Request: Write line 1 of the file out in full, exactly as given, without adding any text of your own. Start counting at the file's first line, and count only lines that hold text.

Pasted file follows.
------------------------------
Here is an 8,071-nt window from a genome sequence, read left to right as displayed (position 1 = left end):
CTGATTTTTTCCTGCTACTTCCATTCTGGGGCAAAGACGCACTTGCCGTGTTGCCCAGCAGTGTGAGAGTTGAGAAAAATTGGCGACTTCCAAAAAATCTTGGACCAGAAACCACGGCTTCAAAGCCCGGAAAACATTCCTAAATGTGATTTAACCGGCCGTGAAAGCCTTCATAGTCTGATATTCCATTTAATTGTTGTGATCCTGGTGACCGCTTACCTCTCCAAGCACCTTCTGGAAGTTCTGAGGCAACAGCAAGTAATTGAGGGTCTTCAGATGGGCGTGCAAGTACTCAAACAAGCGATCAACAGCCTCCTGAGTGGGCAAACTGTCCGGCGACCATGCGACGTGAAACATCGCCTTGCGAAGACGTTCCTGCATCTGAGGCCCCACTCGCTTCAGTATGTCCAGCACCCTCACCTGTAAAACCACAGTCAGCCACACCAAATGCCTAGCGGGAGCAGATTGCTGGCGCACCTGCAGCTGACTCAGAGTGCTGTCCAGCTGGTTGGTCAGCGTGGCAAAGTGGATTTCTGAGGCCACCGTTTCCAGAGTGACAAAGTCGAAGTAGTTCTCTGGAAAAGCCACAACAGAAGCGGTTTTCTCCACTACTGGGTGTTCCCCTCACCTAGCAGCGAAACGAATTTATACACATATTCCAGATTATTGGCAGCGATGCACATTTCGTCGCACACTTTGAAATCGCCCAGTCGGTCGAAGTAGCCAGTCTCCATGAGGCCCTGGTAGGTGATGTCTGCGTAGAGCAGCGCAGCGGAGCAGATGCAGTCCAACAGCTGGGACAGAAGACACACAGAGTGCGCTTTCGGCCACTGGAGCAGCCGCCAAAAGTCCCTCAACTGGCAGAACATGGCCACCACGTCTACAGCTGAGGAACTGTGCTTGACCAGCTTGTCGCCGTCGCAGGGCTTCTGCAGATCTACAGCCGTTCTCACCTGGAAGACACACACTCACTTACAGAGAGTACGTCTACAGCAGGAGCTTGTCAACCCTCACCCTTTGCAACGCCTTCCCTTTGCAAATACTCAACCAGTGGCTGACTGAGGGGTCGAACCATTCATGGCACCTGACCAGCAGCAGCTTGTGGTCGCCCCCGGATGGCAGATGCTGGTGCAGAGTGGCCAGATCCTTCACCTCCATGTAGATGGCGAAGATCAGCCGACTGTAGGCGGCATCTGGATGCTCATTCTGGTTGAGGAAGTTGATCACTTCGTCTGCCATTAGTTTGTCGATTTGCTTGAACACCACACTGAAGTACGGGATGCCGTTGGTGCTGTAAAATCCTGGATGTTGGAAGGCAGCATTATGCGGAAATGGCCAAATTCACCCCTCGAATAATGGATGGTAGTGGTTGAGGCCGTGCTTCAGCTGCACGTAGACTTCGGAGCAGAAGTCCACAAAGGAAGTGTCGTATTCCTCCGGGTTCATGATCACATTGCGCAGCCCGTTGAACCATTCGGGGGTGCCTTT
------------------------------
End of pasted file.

Here is an 8,071-nt window from a genome sequence, read left to right as displayed (position 1 = left end):